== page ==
Pop-up street transformation is installed to improve children’s road safety in Sumgayit City
A pop-up street transformation was unveiled this week at school no. 2 in Sumgayit City in Azerbaijan. Funded by the UK Aid through the World Bank’s Global Road Safety Facility, the transformation aims to demonstrate how child-friendly road design can improve safety and reduce road traffic casualties around schools.
The transformation has been implemented by the European Bank for Reconstruction and Development (EBRD), EASST, and the Global Designing Cities Initiative (GDCI) along with our local partners the National Automobile Club of Azerbaijan (AMAK).
School no. 2 was selected based on crash data mapped from across Sumgayit City in the last three years. This analysis enabled AMAK and the Traffic Police Department of Sumgayit City to identify a number of schools located in high-risk areas. Further assessments, surveys and site inspections were carried out with key stakeholders, including the school leadership, and school no. 2 was selected as the most suitable for the pilot project due to its location in an area with poor pedestrian infrastructure, heavy traffic, and high vehicle speeds. Sadly, it has also been the site of two recent incidents involving child pedestrians which led to one child being fatally injured.
In partnership with EASST and GDCI, AMAK have worked closely with the Sumgait City Police and local engineers to develop plans for the temporary infrastructure changes around school no. 2. The plans, which meet local road safety regulations as well as international best practice, were approved by the State Road Police.
The pop-up street transformation was completed on September 15, 2022, just in time for the start of the new school year and and when density of children and pedestrians in the area will increase.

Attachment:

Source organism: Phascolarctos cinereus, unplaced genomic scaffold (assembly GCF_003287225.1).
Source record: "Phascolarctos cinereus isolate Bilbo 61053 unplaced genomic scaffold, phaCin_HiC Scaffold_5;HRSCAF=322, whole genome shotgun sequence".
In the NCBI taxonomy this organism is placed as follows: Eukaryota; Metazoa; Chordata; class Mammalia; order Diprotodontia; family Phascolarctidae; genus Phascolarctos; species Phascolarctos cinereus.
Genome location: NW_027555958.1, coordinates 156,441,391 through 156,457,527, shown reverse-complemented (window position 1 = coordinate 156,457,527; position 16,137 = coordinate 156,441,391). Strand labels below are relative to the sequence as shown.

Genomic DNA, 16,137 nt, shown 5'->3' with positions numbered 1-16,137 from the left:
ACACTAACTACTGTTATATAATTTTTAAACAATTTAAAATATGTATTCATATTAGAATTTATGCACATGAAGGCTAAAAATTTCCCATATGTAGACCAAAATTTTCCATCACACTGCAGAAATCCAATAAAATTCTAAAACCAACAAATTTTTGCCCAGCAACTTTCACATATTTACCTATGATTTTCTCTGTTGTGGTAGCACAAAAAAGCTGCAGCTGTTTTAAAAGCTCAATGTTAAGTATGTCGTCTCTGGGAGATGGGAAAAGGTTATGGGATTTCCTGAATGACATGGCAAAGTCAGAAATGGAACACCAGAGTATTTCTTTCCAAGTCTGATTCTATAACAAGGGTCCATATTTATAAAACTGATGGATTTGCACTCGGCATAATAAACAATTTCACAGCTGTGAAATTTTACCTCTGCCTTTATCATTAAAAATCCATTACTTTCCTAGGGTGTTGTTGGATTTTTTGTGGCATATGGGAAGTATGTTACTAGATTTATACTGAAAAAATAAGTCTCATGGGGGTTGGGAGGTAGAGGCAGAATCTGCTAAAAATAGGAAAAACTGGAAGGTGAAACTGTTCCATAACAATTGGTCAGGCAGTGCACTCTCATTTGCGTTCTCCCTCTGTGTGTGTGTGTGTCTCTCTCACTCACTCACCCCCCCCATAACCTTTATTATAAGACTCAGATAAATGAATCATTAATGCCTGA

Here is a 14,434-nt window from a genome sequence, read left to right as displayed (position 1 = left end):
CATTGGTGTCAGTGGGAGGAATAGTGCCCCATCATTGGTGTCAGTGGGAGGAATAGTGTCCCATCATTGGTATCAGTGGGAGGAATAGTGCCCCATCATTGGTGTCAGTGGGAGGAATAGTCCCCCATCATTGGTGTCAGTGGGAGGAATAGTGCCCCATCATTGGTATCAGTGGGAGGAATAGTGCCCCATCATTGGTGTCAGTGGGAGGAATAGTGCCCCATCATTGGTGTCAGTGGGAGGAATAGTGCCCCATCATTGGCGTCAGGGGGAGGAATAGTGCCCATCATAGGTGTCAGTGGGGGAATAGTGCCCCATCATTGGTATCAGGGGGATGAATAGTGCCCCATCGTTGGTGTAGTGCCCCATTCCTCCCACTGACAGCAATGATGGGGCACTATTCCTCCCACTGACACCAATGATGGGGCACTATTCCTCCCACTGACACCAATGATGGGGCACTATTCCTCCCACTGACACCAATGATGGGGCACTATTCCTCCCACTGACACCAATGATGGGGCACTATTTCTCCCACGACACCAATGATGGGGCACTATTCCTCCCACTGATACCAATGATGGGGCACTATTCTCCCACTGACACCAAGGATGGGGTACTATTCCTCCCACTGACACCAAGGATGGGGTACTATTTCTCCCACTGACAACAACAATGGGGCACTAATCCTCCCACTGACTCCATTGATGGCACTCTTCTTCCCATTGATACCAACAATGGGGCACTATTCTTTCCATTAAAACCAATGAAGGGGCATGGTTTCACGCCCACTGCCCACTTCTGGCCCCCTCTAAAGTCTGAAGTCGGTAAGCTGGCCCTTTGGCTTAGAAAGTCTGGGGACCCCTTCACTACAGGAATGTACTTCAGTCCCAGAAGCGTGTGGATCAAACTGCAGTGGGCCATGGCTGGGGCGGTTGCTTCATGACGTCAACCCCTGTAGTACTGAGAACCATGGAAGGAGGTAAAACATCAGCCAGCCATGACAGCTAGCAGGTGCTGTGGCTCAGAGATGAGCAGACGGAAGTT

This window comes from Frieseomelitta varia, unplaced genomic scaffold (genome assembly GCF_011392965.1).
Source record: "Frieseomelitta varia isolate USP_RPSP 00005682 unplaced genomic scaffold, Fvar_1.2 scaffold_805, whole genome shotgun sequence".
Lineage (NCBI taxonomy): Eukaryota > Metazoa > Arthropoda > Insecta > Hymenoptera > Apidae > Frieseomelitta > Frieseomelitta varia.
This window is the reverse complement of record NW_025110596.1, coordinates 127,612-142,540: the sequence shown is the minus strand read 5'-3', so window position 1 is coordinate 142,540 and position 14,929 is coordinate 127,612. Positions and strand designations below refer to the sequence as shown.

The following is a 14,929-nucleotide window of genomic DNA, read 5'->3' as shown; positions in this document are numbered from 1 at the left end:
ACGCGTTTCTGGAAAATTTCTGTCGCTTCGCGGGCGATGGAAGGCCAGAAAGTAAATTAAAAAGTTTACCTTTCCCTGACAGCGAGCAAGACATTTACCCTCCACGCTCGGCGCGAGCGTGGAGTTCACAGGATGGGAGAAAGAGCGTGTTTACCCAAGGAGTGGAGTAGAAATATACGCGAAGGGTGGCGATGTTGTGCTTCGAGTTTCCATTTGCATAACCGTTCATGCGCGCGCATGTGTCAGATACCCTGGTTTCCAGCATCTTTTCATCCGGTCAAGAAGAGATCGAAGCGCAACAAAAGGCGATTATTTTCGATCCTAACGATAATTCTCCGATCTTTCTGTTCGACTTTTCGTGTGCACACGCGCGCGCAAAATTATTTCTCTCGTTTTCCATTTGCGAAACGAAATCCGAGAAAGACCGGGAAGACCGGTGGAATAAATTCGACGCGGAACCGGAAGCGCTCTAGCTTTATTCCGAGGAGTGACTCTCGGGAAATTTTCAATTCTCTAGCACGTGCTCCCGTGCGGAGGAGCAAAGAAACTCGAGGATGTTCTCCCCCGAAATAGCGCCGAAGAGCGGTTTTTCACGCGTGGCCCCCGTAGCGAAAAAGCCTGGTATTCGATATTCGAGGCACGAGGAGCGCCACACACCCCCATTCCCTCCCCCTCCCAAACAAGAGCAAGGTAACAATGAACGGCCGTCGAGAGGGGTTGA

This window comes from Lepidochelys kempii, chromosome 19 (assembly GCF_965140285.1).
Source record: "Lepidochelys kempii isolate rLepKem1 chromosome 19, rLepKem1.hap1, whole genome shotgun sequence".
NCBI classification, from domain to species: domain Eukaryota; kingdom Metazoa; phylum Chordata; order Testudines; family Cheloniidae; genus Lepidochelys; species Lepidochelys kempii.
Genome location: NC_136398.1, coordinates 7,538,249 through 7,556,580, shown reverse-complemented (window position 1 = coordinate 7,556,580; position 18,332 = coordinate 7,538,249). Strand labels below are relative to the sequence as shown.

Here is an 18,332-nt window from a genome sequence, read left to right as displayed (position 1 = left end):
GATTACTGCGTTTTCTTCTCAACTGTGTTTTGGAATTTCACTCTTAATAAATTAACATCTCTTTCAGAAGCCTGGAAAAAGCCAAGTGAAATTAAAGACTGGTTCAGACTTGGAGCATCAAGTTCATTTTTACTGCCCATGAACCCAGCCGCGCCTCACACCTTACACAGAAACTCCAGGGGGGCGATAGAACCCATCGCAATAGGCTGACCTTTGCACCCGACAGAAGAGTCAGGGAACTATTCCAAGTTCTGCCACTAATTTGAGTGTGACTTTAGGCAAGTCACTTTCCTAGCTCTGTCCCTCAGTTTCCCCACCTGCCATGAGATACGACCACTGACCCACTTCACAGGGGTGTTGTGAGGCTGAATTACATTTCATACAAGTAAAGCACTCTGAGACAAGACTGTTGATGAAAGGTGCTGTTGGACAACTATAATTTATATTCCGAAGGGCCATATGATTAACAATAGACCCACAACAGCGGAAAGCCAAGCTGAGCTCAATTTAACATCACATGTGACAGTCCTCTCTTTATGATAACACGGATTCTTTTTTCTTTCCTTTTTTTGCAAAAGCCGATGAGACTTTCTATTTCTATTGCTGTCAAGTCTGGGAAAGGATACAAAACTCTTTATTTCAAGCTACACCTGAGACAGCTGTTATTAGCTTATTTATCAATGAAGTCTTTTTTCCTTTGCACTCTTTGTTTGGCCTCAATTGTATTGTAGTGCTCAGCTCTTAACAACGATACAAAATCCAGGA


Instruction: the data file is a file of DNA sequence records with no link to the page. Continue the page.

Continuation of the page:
The transformation is based on the GDCI street transformation methodology which looks at street design from the perspective of children and introduces temporary, low cost, interventions that involve local communities, and that have been proven to reduce the risk of road traffic crashes as well as improve air quality and child health more generally. The intervention aims to reduce vehicle speeds, improve pedestrian-crossing safety, and reallocate space to meet pedestrian needs. The work includes marking additional pedestrian crossings, installing speed humps and new road signs, and creating dedicated loading spaces and pedestrian areas.
The project aims to demonstrate the potential impact that street design can have on speed management and traffic calming, and support the improvement of road infrastructure in Azerbaijan more widely. It has already gathered important information on how traffic calming decisions are made in practice, which will be invaluable in guiding future urban infrastructure projects, addressing issues, and developing new tools and solutions to support local decision-making bodies improve road safety for children in urban areas.